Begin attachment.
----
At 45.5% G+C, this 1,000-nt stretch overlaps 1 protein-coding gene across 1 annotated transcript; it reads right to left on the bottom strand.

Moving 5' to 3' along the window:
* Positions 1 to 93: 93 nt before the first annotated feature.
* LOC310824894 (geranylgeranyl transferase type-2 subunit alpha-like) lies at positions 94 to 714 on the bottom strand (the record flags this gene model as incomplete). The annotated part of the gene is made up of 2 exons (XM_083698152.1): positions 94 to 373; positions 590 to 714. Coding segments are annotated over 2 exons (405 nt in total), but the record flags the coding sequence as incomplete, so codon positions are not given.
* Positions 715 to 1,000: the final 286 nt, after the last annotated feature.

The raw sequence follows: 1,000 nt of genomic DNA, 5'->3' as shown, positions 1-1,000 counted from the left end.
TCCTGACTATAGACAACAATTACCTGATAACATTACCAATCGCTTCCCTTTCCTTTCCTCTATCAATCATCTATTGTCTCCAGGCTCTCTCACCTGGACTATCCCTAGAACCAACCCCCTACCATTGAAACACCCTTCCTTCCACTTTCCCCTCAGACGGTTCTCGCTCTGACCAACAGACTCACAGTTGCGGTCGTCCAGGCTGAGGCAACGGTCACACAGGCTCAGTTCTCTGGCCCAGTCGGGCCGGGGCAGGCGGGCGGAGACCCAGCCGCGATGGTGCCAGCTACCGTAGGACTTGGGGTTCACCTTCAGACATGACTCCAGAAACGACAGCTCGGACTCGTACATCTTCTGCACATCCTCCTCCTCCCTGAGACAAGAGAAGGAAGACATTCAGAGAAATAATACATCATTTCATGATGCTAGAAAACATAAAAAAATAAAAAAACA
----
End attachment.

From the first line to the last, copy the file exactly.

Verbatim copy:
At 45.5% G+C, this 1,000-nt stretch overlaps 1 protein-coding gene across 1 annotated transcript; it reads right to left on the bottom strand.

Moving 5' to 3' along the window:
* Positions 1 to 93: 93 nt before the first annotated feature.
* LOC310824894 (geranylgeranyl transferase type-2 subunit alpha-like) lies at positions 94 to 714 on the bottom strand (the record flags this gene model as incomplete). The annotated part of the gene is made up of 2 exons (XM_083698152.1): positions 94 to 373; positions 590 to 714. Coding segments are annotated over 2 exons (405 nt in total), but the record flags the coding sequence as incomplete, so codon positions are not given.
* Positions 715 to 1,000: the final 286 nt, after the last annotated feature.

The raw sequence follows: 1,000 nt of genomic DNA, 5'->3' as shown, positions 1-1,000 counted from the left end.
TCCTGACTATAGACAACAATTACCTGATAACATTACCAATCGCTTCCCTTTCCTTTCCTCTATCAATCATCTATTGTCTCCAGGCTCTCTCACCTGGACTATCCCTAGAACCAACCCCCTACCATTGAAACACCCTTCCTTCCACTTTCCCCTCAGACGGTTCTCGCTCTGACCAACAGACTCACAGTTGCGGTCGTCCAGGCTGAGGCAACGGTCACACAGGCTCAGTTCTCTGGCCCAGTCGGGCCGGGGCAGGCGGGCGGAGACCCAGCCGCGATGGTGCCAGCTACCGTAGGACTTGGGGTTCACCTTCAGACATGACTCCAGAAACGACAGCTCGGACTCGTACATCTTCTGCACATCCTCCTCCTCCCTGAGACAAGAGAAGGAAGACATTCAGAGAAATAATACATCATTTCATGATGCTAGAAAACATAAAAAAATAAAAAAACA